How easy is it to share files?

Up until this point, the HooToo TripMate has been an amazing little device for the road warrior. The documentation makes the process sound easy: Turn off the TripMate, plug in a USB drive, power it back on, then launch the specialized HooToo TripMate application that you can download from iTunes or the Google Play store.

Sounds easy, but after 20 minutes, we were still unable to get our Samsung Galaxy S3 to see any files. Occasionally we were prompted for a password, but when entering the default TripMate password, we received an error message, and frequently during our testing, words were overlapping each other on the screen. Overall, the application didn't feel very polished on Android, but we were unable to test it on iOS. Keep in mind that the software is not available in the Amazon Kindle Fire store, so if you own that tablet, you probably won't be able to use this functionality either.

We reached out to HooToo about this issue, and they assured us that the feature works well and that it must be a faulty piece of hardware so quickly shipped us a replacement. We went through the process a second time: Plugged in a USB thumb drive, connected an Ethernet cable to the device, and held the power button down. When the TripMate was connected to the network, we fired off the app and, much to our surprise, we were immediately able to see our files! The interface actually worked pretty well too, allowing us to highlight multiple files and download them immediately to our phone. We're not sure what issues our original TripMate had, but we're happy to see that the replacement works flawlessly.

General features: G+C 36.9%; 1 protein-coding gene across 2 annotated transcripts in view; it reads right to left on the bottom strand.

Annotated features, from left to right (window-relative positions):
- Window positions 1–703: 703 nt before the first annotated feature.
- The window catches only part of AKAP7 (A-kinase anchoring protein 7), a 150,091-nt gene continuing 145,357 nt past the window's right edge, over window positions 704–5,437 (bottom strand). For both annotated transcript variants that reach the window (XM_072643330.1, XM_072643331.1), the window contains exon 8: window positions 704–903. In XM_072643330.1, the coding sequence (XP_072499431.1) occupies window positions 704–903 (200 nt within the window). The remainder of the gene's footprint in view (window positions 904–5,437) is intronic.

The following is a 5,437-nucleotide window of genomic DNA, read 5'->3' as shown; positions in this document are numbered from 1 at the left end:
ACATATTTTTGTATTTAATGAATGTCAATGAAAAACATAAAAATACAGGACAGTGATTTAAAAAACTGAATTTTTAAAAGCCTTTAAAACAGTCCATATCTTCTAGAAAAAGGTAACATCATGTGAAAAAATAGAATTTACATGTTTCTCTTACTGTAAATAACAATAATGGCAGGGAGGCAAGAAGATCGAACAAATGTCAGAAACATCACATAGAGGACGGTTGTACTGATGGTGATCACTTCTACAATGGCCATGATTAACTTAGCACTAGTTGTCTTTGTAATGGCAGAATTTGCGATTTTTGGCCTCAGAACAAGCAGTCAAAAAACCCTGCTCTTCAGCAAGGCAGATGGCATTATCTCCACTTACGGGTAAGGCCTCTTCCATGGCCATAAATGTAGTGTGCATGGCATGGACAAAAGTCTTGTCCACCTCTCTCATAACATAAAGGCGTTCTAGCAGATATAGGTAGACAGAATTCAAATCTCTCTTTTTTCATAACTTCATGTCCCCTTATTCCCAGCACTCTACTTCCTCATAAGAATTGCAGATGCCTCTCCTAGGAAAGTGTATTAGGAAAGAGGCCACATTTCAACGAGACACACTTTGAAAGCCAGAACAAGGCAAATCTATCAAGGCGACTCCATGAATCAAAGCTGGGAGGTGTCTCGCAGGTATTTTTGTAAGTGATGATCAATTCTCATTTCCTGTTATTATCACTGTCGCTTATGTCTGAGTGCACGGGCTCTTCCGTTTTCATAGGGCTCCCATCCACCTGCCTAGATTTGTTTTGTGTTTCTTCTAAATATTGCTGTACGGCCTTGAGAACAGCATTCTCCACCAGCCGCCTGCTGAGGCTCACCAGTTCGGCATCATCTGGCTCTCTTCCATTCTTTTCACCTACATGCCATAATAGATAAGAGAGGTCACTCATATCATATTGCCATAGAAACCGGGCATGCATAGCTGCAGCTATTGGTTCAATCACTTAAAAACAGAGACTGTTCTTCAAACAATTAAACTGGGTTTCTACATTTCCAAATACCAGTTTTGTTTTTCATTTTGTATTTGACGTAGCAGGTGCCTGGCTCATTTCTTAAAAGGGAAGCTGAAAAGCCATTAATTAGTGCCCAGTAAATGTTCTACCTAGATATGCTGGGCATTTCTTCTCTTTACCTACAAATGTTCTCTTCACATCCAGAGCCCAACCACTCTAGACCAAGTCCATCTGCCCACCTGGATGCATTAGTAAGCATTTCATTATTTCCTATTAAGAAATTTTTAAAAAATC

In addition, if you want to access the files via your PC/Mac, you can. Simply connect the HooToo to your network and you'll be able to see "TM01" show up as a network device. Select it, type "admin" as the username, leave the password blank, and you'll have full access to the files on the USB drive. It'd probably be easier to just plug the drive into your PC/Mac, but the option is at least available if you need it.

Security and Setup

The HooToo TripMate is a very flexible device that serves many purposes, but configuration is difficult to manage via the web interface. While it works great out of the box, if you want to improve security by changing passwords, SSID, and such, you need to connect to the device's WiFi and point your browser to 10.10.10.254. That means you probably won't be able to use your desktop browser to configure the TripMate, and unfortunately, the configuration pages don't render well on the Galaxy S3.

That said, you can also make configuration changes via the HooToo TripMate application, downloaded from Google Play and the iTunes store. This interface is much easier to use to change passwords and such, although seems to lack some functionality compared to using a browser.

Conclusion

The HooToo TripMate is a jack of all trades. At its heart, it's a mobile device charger, similar to the Ontrion LifeCharge Pack and the upcoming Mimoco BatteryBot, and that's something it excels at. It also packs in Ethernet to Wi-Fi which, while of more limited use, can definitely come in handy for the road warrior. It handles this networking with ease and is a great compliment to carry around in your bag while on vacation. Being able to take data from a USB thumb drive and download it directly to your mobile device is also pretty cool, although we suspect it's of limited practical use and don't see ourselves using that feature very much.

When compared to other power chargers, this device brings the heat and delivers, while also giving us a little extra in the way of Wi-Fi networking and filesharing. We also wish the UI was a little cleaner, and we're a little concerned that we received a defective unit the first time through. Still, based on the fact that the TripMate costs a mere $50 at Amazon, only $5 more than the Ontrion LifeCharge Pack, we're going to say that the device offers a great bang for your buck.